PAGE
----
**Loop statements**

Function

*: *

specify a group of statements that may be done several times (repeated):

*repeat until < statements to be repeated >*

• How does this work? – Condition is evaluated – If it is true than the loop terminates and the next instruction to be executed will be the instruction immediately following the loop – If it is false, then the algorithm executes the <

*statements to be repeated> *

in order, one by one

## Example

Step 1: set count to 1 Step 2: repeat step 3 to step 5 until count is > 10 Step 3: set square to count *count Step 4: print value of square and value of count Step 5: add 1 to count Step 6: end • What does this algorithm do? • Note: indentation – Not necessary, but makes reading/understanding algorithms easier

**An example pseudocode algorithm (Fig 1.2)**

Given: m ≥ 1 and two positive numbers a and b, each containing m digits, compute the sum c = a + b.

0 Get values for

*m, a m-1 … a 0*

and

*b m-1 … b 0*

1 Set the value of

*carry*

to

*0*

.

2 Set the value of

*i*

to

*0*

.

3 4 5 Repeat steps 4-6 until i > m-1 Set the value of if

*c i ≥ 10*

then

*c i*

to

*a i + b i + carry*

subtract

*10*

from

*c i*

to

*1*

and set the value of

*carry*

7 8 6 else set the value of

*carry*

to

*0*

Add

*1*

to

*i*

Set the value of

*c m*

to

*carry*

Print value of

*c = c m c m-1 c m-2 … c 0*

**So, how does this work???**

For example, the input is m = 4, a = 3276, and b = 7345.

After step 0, the variables

*m, a*

, and

*b*

have those values: m 4 3 2 7 6 a 3 a 2 a 1 a 0 b 7 3 4 5 3 b 2 b 1 b 0 After steps 1 and 2, the variables

*i*

and

*carry*

are initialized.

i 0 carry 0 Next, steps 4-6 are repeated until the value of

*i > 3*

. Each repetition computes a single digit of

*c*

.

c 4 c 3 c 2 c 1 c 0

**A model for visualizing an algorithm’s behavior**

*Computer Algorithm Input (keyboard) Output (screen) Variables*

**E.g., Visualizing Fig 1.2**

*Computer*

0 Get values for … … 8 Print value of …

*Input (keyboard)*

4 3276 7345 m 4 i 0 carry 3 2 7 6 a 3 a 2 a 1 a 0 7 3 4 5 b 3 b 2 b 1 b 0 0 c 4 c 3 c 2 c 1 c 0

*Output (screen)*

**Another example: computing MPG (Fig 2.5)**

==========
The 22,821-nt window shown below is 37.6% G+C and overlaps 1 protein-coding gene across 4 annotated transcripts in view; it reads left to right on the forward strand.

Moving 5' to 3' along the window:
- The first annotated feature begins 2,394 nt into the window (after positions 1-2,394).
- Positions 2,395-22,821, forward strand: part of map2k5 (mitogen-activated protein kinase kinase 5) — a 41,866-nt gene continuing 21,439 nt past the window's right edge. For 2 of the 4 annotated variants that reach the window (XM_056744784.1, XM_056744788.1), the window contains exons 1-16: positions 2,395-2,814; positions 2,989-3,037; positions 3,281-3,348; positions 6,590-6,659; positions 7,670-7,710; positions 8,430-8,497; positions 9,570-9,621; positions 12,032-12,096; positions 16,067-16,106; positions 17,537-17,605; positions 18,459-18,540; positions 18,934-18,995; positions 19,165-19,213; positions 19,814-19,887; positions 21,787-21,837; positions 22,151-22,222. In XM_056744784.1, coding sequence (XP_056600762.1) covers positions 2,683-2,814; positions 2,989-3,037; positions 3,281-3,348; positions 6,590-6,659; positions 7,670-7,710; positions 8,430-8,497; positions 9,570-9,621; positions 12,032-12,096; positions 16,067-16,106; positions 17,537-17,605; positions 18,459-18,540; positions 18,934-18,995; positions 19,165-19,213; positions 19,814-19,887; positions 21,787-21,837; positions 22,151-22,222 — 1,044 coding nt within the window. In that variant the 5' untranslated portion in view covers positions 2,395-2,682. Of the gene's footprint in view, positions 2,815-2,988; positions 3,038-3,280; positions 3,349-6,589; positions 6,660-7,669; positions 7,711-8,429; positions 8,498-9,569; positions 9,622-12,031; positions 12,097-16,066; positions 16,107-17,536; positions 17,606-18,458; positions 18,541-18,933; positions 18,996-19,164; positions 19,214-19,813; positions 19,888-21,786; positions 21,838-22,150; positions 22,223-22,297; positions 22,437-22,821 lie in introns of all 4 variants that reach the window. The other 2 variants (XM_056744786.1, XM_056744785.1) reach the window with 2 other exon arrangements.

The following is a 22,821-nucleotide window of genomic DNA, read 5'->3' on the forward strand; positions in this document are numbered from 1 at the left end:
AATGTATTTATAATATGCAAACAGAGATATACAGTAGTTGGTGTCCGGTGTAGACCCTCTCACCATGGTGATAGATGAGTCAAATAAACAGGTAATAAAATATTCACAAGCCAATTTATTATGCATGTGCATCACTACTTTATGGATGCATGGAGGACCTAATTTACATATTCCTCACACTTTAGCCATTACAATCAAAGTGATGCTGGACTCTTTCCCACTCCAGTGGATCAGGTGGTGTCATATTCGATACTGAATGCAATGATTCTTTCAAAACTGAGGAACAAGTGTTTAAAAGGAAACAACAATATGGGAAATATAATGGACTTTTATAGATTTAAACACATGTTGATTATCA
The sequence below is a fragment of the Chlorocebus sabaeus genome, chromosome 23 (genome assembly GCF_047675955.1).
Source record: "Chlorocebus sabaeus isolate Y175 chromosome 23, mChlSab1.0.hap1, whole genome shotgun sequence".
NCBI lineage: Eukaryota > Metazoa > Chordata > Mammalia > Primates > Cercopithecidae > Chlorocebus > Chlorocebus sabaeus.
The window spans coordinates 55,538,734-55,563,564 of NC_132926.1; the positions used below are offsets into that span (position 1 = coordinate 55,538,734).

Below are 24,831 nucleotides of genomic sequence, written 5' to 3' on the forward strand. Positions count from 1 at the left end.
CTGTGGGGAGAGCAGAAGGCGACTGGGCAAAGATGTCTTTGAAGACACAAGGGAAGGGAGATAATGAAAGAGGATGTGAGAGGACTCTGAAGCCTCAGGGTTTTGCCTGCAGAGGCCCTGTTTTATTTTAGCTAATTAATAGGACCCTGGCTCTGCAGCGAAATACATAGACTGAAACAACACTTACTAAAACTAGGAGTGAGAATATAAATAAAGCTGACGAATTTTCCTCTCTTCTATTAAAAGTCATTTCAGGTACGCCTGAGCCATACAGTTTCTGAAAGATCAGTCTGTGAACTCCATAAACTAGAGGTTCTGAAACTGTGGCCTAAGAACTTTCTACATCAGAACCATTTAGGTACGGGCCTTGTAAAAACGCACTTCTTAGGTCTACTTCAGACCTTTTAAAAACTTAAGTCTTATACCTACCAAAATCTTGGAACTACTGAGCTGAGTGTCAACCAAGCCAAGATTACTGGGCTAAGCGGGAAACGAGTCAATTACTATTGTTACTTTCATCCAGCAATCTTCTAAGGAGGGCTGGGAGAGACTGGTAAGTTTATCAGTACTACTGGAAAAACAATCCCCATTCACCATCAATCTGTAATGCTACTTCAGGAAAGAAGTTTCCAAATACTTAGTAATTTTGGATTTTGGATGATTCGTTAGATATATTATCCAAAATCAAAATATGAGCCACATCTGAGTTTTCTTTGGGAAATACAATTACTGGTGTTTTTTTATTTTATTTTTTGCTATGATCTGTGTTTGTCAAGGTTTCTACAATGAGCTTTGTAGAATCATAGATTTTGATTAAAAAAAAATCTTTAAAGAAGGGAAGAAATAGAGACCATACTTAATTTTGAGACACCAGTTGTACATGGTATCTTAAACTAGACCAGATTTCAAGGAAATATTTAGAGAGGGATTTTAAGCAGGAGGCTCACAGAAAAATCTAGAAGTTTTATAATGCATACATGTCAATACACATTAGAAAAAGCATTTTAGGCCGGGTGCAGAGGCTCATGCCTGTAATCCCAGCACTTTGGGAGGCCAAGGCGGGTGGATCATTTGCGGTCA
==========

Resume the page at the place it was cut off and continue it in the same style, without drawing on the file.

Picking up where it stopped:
0 1 2 Set

*response*

to “Yes” Repeat steps 2-10 until

*response*

= “No” Get

*gallons*

,

*start*

,

*end*

11 3 4 5 Set

*distance*

to

*end - start*

Set

*mpg*

to

*distance*

÷

*gallons*

Print 6 7 8 9 if

*mpg*

> 25.0 then print “You are getting good gas mileage” else print “You are NOT getting good gas mileage” Print “Do you want to do this again, Yes or No?” 10 Get

*response*

Stop

*mpg*

**So, how does this work???**

For example, suppose we use 25 gallons, beginning at 12000 and ending at 13000 on the odometer. Then, after step 2, some variables have the following values: Yes

*response*

25

*gallons*

12000

*start*

13000

*end*

After step 4, the variables

*distance*

and

*mpg*

are computed.

*distance*

1000

*mpg*

40 Steps 5-9 displays these results on the output screen: 40 You are getting good gas mileage Do you want to do this again, Yes or No?

**Visualizing Fig 2.5**

*Computer*

0 Set response … … 11 Stop

*Input (keyboard)*

25 12000 13000 response Yes gallons start end distance mpg

*Output (screen)*

## Summary

• Pseudocode – Get/print statements (input/output statements) – Conditional statements – Sequential statements – Loops • Algoritms – Compute sum of two m-digit numbers – Compute miles-per-gallon

**Over the weekend…**

1. Get the textbook.

2. Read Chapter 1, 2.1 and 2.2

3. Discuss and solve the problems in the Lab 1 (in groups or individually).

Lab 1 is due on Monday in class. If you have questions we’ll discuss them in class on Monday.

4.

Bring a digital picture for the lab tomorrow. You will need it for your website.